The whole object of travel is not to set foot on foreign land; it is at last to set foot on one’s own country as a foreign land.” – G.K. Chesterton

Wednesday, 3 August 2005

Asahi Japanese Restaurant in Mt Lawley

Must be getting lazy with taking photos. Kinda awkward to do it when you're out with friends - takes too much effort to explain why I'm taking pictures of my food :P. Anyway, last Saturday, we went to Asahi on Beaufort Street (15mins walk from our apartment) with my friends from my days back in university for a long-overdue catchup dinner. Rob and I already have a favourite Japanese place at Taka's on Wellington/Beaufort Street or on Shafto Lane, both in Perth - they serve great authentic affordable Japanese food (most expensive meal is $10, unless you go for the party platters) and free unlimited self-serve roasted rice green tea. Hence I went to Asahi with a critical mind.

It is quite a cosy restaurant with a nice decor. My group of 10 were seated by the window, and we had to remove our shoes because it was one of those tables that mimics the Japanese style of seating on the ground for meals. I wore boots, so I snuck into my seat. Robbie wasn't so fortunate because one of the waitresses saw him and requested he removed his shoes. The place looked authentic enough, with Japanese waitresses and chefs. But it all came down to the menu itself.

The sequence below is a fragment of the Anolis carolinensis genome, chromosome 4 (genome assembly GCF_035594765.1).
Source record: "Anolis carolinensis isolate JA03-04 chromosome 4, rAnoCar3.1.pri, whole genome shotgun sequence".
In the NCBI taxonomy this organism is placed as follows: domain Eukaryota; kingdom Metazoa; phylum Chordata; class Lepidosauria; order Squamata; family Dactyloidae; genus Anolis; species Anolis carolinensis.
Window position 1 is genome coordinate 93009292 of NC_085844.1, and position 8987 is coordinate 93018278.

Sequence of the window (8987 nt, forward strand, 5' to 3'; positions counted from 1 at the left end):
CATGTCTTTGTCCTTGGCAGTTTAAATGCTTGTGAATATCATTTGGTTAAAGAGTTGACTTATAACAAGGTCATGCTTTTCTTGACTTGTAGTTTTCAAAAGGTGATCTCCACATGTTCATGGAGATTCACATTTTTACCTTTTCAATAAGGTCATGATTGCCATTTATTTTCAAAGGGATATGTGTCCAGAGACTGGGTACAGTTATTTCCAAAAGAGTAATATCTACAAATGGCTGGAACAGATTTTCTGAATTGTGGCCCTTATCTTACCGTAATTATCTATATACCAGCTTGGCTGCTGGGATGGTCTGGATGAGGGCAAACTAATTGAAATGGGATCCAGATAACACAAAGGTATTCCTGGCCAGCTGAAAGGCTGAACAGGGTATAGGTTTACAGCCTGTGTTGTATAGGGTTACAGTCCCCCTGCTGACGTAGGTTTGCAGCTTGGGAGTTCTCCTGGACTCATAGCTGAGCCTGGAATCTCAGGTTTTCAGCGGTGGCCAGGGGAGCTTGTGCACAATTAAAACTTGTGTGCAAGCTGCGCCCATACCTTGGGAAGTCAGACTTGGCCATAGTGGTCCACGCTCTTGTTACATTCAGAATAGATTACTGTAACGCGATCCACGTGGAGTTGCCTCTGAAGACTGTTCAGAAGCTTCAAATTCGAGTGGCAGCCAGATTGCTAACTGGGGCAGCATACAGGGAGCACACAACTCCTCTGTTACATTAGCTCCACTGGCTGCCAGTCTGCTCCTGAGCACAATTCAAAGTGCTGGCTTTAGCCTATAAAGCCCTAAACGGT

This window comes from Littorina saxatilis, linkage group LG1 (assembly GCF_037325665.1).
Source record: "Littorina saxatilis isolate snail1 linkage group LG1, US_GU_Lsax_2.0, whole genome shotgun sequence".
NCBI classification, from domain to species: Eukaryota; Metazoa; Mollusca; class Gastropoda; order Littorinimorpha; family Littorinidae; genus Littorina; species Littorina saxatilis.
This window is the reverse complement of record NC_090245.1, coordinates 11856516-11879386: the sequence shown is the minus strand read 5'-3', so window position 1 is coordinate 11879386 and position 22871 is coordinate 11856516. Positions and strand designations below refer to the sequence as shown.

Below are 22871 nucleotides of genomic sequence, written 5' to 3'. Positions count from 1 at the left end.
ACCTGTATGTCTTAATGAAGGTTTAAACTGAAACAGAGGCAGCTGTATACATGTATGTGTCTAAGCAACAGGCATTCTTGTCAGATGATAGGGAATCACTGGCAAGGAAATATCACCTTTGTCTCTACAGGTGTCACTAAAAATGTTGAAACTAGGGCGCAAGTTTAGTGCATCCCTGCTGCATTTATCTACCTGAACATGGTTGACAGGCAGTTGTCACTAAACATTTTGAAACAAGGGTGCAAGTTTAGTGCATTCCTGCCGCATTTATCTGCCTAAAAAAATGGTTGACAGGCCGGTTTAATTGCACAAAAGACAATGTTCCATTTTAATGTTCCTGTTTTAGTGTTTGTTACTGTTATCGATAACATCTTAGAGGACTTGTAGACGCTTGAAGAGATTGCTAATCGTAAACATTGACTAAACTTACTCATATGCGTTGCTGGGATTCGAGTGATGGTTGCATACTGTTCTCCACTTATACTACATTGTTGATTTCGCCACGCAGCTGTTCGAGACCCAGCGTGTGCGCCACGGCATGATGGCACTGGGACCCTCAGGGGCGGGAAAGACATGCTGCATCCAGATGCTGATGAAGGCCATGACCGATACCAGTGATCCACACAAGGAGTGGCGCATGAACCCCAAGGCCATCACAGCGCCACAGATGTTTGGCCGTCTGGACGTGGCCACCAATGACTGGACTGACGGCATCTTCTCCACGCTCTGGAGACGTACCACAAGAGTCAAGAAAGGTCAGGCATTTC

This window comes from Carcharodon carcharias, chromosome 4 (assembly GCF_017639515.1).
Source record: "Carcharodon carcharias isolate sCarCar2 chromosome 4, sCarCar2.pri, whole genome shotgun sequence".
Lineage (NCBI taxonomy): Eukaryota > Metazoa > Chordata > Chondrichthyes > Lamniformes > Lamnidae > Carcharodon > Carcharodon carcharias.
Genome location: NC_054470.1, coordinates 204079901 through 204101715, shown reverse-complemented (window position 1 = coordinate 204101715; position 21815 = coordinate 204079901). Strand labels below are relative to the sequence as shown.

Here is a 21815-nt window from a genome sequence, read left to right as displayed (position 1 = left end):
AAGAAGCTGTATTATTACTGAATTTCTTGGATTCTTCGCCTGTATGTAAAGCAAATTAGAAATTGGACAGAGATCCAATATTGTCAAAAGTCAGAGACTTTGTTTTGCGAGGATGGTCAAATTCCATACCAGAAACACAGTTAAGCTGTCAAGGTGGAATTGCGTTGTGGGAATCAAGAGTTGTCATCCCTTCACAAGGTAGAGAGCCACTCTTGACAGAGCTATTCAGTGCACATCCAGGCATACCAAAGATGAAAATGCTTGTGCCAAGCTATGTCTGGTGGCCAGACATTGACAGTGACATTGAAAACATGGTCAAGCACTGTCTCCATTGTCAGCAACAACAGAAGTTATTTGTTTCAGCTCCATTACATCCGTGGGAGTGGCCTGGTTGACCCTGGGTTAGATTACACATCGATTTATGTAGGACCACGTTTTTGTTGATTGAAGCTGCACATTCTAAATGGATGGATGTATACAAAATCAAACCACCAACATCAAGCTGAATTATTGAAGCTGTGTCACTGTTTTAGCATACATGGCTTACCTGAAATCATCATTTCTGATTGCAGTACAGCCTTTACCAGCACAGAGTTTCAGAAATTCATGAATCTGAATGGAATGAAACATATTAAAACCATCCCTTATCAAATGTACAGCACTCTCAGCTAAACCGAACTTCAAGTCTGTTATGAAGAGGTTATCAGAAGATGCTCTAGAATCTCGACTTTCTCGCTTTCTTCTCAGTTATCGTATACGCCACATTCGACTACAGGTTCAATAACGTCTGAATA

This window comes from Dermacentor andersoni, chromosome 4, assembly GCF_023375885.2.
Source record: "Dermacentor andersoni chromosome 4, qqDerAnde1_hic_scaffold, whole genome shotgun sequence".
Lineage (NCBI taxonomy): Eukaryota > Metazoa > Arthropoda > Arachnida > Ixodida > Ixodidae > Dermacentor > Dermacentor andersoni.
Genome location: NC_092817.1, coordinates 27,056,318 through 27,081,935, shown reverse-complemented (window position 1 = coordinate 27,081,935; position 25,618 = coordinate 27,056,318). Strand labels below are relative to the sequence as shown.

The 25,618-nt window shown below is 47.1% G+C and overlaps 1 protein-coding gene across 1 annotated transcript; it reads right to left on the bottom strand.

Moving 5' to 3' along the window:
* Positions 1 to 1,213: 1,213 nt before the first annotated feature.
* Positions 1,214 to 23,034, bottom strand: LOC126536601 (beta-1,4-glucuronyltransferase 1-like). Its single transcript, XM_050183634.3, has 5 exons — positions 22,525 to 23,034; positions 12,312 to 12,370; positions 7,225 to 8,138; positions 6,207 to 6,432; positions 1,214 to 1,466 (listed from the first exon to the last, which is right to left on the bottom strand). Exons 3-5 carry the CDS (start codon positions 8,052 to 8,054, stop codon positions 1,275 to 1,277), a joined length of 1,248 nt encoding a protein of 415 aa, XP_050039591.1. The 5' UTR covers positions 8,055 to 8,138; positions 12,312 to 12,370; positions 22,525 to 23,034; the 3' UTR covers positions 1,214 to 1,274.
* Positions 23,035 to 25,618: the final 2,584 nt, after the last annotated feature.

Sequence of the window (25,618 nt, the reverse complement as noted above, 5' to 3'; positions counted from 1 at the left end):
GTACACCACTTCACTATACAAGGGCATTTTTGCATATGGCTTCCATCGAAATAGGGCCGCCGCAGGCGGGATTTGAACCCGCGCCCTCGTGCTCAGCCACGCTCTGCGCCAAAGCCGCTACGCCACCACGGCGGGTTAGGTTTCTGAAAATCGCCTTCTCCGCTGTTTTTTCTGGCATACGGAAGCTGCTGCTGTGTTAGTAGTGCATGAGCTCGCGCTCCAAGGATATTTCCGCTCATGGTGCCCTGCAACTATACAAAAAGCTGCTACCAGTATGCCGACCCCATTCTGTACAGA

The menu selections weren't bad, with choices of the standard different types of sushi, set rice meals with miso soup + salad, and teppanyaki-style dishes (unfortunately, the teppanyaki dishes are all prepared in the kitchen, so none of the showy business like at Midori). With the sushi dishes, you can choose small, medium or large sizes. The prices of the teppanyaki dishes ranged from around $16 for chicken and beef up to around $30 for lobster, and rice is not included. The set rice meals like oyakodon and katsudon were priced around the $15 mark.

I chose Chirashi set for $18.90, which was the priciest rice set - an assorted selection of sashimi served on top of sushi rice, served with miso soup and salad. Sashimi is my benchmark with which I rate how good a Japanese restaurant is in terms of freshness and cost. I quite liked the idea of using the sweet sushi rice with the sashimi. The sashimi - raw salmon, tuna and snapper, and octopus - were fresh and beautiful. The salad was classilly dressed with japanese salad dressing.

Rob went for the unadon set for $17.90 - grilled eel served with rice, miso and salad. It was nice, however not much different to other unadon that I've tried.

All in all, it was a pleasant experience. It was rather pricey, and obviously catered to Westerners, but the variety of the menu offerings made up for the costs. Unlike Taka's, I doubt you'll see many Japanese students and backpackers frequent this restaurant.

1 comment:

  1. Try this place
    Down along Albany Highway... near the causeway end.
    There's this small Japanese restaurant, thats a few doors away from the big motorcycles shop (and a pretty good fishing/tackle place). Its between Cargill St and Mackie St I think.
    Went there once, and it was quite nice, but i reckon it was pricey for the Sashimi... Wonder whats your opinion. KOR